Descygna Webb, staff writer at DietsInReview.com, explained this concept further. “Learning your stores’ policy on coupons is important when it comes to doubling. One of the best deals I’ve gotten, aside from the free items, was when I bought some Dannon Greek yogurt. They were on sale 10/$10 and I had a few $.50/2 coupons. Kroger doubles, that so I received one dollar off every two yogurts making them $.50 each. It was a great deal because those yogurts are usually $1.29 regular price!”
One important point to remember is that there are products on your shopping list that aren’t food. Foil, soap, toothpaste and cleaners are all items that are often added to the grocery bill, and there are always coupons for these items in the circulars. By using coupons for these, as well as pantry staples such as flour and sugar, you can use the money that you save to purchase healthy whole foods like produce, grains, and meat.
Webb has recently delved into the world of couponing and she’s become addicted. “I use coupons for everything that my family needs including household items. For healthy foods, I use them a lot for Greek yogurt. I have a one-year-old and she loves the stuff. As I’m sure you know its become very popular and there are a lot of brands available. Along with that, all the brands typically put coupons out so that’s helpful.”
“The way I use coupons on healthy items like boneless/skinless chicken breast, low fat cheese, various nuts and Greek yogurt is I buy six papers per week. I clip coupons on anything that I think I will use and when a store puts an item on sale, I can use my coupons to score additional savings. In some cases, this results in items being free. I have gotten rice, pasta, deodorant, toothbrushes and dental floss free so far.”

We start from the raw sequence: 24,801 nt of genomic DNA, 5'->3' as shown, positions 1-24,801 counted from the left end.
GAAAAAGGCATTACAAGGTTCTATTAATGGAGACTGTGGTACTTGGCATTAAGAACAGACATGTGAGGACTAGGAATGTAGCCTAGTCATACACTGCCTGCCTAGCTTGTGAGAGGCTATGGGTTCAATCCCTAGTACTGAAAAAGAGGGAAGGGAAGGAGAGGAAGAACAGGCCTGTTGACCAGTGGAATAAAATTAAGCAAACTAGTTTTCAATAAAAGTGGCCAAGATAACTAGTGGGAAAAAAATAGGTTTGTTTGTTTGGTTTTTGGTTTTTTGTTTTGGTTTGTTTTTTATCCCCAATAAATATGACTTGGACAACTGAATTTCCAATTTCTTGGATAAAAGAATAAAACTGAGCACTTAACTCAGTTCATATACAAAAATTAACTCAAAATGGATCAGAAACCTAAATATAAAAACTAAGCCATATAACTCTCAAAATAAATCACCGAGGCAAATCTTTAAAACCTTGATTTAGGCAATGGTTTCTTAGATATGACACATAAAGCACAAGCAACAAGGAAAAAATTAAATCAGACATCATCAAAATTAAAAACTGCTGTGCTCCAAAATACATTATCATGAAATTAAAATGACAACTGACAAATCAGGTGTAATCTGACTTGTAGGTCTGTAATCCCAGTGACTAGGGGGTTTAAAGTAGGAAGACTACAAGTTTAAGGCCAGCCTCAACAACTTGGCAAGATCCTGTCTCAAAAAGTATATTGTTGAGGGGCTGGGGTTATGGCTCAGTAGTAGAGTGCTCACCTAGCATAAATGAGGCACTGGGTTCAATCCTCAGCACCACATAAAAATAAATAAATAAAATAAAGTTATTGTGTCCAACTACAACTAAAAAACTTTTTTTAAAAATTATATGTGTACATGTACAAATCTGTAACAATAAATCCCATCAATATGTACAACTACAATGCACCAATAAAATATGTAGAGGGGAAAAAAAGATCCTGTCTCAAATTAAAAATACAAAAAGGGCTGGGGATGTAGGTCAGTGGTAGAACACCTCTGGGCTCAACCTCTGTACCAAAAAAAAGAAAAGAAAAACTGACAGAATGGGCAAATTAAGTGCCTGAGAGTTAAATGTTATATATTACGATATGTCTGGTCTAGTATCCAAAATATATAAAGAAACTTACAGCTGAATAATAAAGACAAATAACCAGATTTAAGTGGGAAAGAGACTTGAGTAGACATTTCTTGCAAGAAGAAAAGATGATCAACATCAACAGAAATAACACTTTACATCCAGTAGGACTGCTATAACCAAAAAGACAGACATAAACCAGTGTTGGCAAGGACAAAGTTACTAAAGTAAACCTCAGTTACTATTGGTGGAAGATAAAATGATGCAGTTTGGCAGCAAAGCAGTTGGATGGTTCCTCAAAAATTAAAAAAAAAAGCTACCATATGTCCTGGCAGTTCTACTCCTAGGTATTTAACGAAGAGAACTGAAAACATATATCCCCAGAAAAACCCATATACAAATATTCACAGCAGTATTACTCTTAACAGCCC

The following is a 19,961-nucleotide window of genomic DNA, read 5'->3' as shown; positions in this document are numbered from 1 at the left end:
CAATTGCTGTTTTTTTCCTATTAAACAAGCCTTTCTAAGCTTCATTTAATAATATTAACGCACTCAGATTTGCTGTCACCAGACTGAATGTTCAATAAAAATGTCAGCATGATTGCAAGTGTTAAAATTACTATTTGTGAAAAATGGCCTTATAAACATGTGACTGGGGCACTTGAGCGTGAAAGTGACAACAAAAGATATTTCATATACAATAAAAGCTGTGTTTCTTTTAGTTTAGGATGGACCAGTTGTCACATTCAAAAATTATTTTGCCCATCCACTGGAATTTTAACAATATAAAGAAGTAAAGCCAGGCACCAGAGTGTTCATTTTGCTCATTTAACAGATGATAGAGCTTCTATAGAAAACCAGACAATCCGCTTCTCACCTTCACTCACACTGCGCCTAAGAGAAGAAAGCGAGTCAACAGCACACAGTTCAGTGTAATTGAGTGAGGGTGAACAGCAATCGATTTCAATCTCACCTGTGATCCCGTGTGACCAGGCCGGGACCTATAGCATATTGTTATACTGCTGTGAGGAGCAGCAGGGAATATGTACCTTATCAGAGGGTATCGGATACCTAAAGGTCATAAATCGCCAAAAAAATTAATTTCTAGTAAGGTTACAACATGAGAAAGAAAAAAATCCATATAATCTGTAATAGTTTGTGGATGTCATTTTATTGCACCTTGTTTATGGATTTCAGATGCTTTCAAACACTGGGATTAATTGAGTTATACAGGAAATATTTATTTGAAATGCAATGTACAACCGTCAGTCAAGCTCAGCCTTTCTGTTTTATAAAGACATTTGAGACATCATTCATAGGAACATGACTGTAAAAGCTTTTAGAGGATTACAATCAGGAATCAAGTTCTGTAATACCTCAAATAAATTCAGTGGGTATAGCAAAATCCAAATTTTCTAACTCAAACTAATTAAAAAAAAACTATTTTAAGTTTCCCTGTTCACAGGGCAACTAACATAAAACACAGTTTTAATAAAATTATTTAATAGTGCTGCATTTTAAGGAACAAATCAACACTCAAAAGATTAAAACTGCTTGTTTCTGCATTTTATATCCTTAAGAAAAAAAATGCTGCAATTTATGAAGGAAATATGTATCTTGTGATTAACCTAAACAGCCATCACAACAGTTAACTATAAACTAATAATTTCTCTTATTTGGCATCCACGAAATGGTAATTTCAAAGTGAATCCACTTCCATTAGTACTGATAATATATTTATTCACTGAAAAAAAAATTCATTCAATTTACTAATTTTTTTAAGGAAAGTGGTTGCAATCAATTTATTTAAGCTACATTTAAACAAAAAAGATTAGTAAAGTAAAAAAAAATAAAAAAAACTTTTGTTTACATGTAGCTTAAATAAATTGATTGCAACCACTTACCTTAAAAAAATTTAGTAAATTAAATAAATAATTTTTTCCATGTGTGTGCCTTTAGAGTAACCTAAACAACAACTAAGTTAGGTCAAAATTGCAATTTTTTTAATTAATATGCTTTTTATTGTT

Elizabeth Ketchem, who runs the incredibly efficient blog CouponsMakeCents, loves to help others save money on their purchases. “In terms of buying organic packaged foods, many companies put out coupons for their products. I did a quick search on eBay for “organic coupons” and got results for Eggland’s Best, Organic Valley, Kashi, Horizon, Yobaby, Santa Cruz, Cascadian Farms, Annie’s Organic, Stonyfield, RW Knudsen, Earth Balance, Dream, Country Choice, Clif Bars, Bear Naked…and the list goes on. The best way to search for organic coupons on eBay is to search by the company’s name that you are interested in. Sometimes people balk at the idea of ‘buying’ coupons, but even if you pay $.25 for a $1 coupon, you have still saved $.75 more than you would otherwise.”
“On eBay you will be buying multiples of a coupon; a seller will have 10 or 20 of a coupon to offer, and you will buy them, then use those coupons to purchase multiples of the item when the item goes on sale.”
Ketchem also recommends the popular practice of coupon stacking. “Many stores accept one manufacturer and one store coupon (i.e. Whole Foods, etc.) per item, which means you get two discounts on each item you buy. You can even do this when the item is on sale, which makes a really nice deal.” Serious coupon aficionados find that the majority of their savings come from coupon stacking.